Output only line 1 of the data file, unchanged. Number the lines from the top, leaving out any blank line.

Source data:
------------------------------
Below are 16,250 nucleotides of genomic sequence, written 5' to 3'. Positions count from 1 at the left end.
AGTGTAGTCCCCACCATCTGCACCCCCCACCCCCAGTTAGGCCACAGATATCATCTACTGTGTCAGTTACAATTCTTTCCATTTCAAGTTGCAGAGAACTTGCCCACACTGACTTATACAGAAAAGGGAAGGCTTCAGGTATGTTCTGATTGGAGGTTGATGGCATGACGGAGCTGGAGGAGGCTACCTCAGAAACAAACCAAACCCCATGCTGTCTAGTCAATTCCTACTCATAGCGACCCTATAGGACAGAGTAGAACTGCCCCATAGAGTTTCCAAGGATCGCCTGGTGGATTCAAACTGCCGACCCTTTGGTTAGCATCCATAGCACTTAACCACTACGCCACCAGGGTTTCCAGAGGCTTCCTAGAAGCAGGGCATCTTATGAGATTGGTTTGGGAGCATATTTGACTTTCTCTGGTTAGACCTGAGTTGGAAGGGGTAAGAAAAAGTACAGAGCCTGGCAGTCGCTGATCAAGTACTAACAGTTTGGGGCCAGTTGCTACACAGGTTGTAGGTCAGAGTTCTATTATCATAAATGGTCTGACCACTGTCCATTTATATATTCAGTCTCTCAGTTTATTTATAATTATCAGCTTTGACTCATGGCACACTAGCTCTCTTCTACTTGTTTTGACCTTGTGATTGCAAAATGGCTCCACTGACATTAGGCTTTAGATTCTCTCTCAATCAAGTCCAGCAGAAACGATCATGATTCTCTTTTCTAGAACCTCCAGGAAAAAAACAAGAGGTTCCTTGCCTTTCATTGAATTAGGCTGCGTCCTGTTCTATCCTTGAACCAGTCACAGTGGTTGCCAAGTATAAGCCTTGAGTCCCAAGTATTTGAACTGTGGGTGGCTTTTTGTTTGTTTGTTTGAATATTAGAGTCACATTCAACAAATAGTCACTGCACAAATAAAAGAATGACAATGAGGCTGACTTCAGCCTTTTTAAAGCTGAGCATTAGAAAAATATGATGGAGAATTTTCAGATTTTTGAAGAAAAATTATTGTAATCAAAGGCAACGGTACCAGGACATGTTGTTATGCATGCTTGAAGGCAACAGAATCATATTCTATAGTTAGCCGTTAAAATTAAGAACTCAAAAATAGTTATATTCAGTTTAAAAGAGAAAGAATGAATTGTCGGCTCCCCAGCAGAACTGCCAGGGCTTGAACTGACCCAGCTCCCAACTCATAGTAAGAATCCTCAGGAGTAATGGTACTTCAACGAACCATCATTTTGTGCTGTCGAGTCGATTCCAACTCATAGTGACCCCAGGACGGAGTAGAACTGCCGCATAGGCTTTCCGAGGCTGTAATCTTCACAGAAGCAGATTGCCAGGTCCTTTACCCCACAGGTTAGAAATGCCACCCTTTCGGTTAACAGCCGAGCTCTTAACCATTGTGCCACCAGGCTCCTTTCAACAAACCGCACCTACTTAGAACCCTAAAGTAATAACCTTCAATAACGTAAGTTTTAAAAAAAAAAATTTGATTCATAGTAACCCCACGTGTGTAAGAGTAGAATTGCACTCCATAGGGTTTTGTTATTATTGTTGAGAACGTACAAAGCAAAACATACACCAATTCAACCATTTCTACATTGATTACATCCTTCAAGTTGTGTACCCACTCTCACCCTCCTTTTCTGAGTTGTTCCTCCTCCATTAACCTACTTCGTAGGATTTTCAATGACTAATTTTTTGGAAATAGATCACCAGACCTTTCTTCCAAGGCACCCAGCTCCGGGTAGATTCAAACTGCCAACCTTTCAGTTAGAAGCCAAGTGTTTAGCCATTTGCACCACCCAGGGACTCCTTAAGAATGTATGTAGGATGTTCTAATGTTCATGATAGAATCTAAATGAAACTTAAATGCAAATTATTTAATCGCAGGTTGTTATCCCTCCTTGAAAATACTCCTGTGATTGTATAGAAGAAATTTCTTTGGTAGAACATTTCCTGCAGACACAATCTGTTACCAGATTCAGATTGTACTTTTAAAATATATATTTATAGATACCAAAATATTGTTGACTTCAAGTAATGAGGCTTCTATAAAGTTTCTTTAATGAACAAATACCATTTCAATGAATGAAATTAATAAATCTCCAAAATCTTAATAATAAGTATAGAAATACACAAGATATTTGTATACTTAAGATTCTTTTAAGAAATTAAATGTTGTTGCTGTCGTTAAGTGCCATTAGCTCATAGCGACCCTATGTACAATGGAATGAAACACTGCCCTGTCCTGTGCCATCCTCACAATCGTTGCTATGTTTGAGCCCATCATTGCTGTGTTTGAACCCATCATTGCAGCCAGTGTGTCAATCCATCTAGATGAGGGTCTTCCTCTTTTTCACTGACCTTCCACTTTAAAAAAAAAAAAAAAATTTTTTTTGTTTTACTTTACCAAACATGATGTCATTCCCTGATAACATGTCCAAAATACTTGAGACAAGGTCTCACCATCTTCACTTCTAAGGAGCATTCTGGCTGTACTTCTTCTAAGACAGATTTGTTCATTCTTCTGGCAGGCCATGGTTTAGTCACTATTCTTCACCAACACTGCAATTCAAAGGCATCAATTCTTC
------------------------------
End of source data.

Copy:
Below are 16,250 nucleotides of genomic sequence, written 5' to 3'. Positions count from 1 at the left end.